This is the hot coffee case all over again isn’t it
No it isn’t. The hot coffee case involved an elderly woman getting 3rd degree burns (where your skin is cooked off of your body) because a McDonalds served coffee at just about boiling, despite having many complaints about burns in the past. Also, the woman suing only asked for medical costs, the jury slapped a huge punitive judgement on top of that.
Yeah that’s what I mean. Like is this case really what’s happening in this headline or a corporate smear campaign
The TL;DR (i read the the thing on classaction.org)
- Kraft says their single serve cups are ready in 3.5 minutes total. True, it take 3.5 minutes to microwave the cup, but there’s more prep time and the instructions call for more ingredients, such as water. There’s also the additional time it take to stir in the cheese powder. So in actuality, it could take closer to 5-6 minutes (estimating here).
- Because Kraft is selling the speed and convenience of the single serve, it’s sold at a premium (11 bucks for an 8 pack, excluding tax, which yowza!), which is much higher than similar products that, in reality, would take as much time to prepare as the Velveeta.
- Like I can’t speak for everyone but I see those Velveeta cups at the grocery store and they’re more expensive than even the other Kraft single serves, and you just know it’s not because of the Velveeta powder.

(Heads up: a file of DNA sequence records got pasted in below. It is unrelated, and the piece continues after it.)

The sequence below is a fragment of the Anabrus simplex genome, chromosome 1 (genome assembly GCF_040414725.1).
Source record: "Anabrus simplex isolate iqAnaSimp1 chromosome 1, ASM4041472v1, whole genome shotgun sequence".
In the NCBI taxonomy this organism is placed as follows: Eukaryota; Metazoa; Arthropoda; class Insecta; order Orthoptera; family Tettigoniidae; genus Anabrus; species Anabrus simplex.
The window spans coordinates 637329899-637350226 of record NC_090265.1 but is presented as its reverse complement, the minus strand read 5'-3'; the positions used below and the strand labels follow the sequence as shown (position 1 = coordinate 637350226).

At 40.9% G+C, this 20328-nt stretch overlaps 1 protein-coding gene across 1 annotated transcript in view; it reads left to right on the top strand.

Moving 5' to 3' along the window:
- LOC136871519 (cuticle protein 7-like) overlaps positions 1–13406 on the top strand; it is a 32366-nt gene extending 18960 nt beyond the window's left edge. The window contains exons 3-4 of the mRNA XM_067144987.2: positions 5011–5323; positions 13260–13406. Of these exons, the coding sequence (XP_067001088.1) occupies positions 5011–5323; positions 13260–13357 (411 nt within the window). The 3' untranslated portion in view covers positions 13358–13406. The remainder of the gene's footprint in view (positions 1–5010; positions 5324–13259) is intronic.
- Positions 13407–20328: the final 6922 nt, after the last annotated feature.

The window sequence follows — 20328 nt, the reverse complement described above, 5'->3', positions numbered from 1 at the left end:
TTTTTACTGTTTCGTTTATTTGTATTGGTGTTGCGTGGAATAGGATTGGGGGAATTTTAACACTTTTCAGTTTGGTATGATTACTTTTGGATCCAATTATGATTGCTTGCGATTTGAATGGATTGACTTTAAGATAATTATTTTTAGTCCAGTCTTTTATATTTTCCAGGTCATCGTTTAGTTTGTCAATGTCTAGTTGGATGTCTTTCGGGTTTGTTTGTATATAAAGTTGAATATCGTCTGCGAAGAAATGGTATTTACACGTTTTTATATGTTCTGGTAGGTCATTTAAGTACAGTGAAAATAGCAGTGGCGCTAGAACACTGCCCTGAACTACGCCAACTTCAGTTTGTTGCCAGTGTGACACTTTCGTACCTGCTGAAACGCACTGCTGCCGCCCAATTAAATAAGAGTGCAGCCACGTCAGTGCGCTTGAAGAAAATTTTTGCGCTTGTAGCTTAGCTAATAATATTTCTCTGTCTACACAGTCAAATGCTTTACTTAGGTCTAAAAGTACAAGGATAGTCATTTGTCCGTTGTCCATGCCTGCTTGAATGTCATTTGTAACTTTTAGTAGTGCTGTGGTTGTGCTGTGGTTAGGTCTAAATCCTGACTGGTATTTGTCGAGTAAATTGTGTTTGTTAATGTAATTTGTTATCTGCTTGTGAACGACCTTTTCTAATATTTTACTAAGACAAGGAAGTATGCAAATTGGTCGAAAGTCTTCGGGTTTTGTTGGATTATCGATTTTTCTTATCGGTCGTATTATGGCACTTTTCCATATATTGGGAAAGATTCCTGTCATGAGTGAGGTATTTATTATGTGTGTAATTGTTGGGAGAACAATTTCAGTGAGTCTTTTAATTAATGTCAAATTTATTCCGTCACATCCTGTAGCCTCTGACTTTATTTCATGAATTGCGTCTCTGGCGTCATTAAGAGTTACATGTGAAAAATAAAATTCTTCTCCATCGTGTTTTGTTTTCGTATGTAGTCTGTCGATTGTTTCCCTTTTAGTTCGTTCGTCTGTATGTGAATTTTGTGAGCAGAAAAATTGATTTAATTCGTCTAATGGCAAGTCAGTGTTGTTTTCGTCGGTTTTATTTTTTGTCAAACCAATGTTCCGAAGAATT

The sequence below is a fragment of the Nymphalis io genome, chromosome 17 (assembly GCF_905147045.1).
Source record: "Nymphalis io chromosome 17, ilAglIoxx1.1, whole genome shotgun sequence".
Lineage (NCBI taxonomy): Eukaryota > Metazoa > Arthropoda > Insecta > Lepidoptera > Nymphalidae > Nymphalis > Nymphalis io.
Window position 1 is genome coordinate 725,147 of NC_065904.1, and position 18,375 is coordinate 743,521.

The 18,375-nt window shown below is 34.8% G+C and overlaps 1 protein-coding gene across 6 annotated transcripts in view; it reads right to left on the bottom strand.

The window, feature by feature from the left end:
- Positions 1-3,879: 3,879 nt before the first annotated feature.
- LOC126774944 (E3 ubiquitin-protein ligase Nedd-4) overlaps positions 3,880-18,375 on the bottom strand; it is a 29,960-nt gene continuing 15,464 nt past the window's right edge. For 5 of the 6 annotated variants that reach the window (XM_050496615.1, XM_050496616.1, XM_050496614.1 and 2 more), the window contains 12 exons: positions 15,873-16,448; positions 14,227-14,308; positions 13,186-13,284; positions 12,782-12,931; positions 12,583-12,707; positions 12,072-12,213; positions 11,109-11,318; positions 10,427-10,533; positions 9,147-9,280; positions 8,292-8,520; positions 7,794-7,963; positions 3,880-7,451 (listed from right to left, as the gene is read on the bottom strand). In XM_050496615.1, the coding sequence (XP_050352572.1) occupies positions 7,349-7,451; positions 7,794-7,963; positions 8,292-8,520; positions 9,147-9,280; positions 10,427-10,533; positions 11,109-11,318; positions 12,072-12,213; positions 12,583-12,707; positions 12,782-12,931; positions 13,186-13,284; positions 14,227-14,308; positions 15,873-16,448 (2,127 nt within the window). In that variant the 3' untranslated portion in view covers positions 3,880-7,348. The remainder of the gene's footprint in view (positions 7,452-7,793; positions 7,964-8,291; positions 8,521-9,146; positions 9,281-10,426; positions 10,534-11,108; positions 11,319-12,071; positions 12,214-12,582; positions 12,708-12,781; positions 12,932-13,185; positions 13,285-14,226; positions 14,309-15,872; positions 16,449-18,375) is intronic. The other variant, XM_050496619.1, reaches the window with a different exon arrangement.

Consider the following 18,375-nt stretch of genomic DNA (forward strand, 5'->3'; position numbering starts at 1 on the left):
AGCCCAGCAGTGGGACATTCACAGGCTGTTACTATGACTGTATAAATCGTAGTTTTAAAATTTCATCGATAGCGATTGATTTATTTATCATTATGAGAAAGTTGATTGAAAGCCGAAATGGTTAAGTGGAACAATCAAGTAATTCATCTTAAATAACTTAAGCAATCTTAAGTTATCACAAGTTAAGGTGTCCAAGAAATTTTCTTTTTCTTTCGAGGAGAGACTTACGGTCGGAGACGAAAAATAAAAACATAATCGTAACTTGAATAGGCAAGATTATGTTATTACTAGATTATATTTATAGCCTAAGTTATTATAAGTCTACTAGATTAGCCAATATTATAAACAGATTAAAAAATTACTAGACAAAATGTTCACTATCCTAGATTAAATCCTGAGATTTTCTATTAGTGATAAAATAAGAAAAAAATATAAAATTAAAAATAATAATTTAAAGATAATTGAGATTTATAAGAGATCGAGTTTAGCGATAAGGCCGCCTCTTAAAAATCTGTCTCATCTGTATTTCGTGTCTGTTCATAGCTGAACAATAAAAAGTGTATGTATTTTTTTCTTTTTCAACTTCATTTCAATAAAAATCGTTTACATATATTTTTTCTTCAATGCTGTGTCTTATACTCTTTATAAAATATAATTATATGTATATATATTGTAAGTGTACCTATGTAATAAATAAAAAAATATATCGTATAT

- This is a class action lawsuit. The plaintiff isn’t getting all 5 million, it’ll go to everyone who is *COPD with chronic bronchitis ad voice* entitled to financial compensation.
- The firm representing the plaintiff specializes in cases like this, which also includes cases such as Frito-Lay lying about not using real lime in their “hint of lime” Tostito chips (so they can charge more), Kellogg lying about how much fruit they (don’t) put in their fruit pop-tarts in spite of the advertising (so they can charge more), the use of synthetic vanilla in premium goods claiming to have real vanilla (so they can charge more), and, oh yeah, arsenic in baby food.
- If you’re wondering why this matters, consider that this isn’t a MRE. It needs prep, not just in time but in additional ingredients, which would be damned inconvenient at best if, say, you didn’t have access to water. This, and the time issue, is, in a very real sense, false advertising. It stands to reason that Kraft made a decent profit off this false advertising.
- In a similar vein (see: “hint of lime” chips not having lime but a vaguely defined “natural flavoring”), it’s about truth in the advertised product, and that the company knew it was lying to its customers. Like if Special K isn’t putting real blueberries in its cereal (just pineapple and blue dye), but advertising the cereal as having those blueberries, what happens if a kid allergic to pineapple, or allergic to the dye used, eats the cereal and has a reaction? What if there’s no water to make the damn macaroni and cheese?
- Cases like this give the more serious cases (ARSENIC. BABY FOOD.) more of a legal foothold.
- You can’t really say “burn corporations to the ground” or “lol kill jeff bezos” and in that same breath call the plaintiff a stupid Karen or whatever for calling out the obvious bullshit Kraft is pulling here. Those single serve cups are freaking expensive for what you get and are sold at a markup because they promise a convenience that they don’t actually deliver on.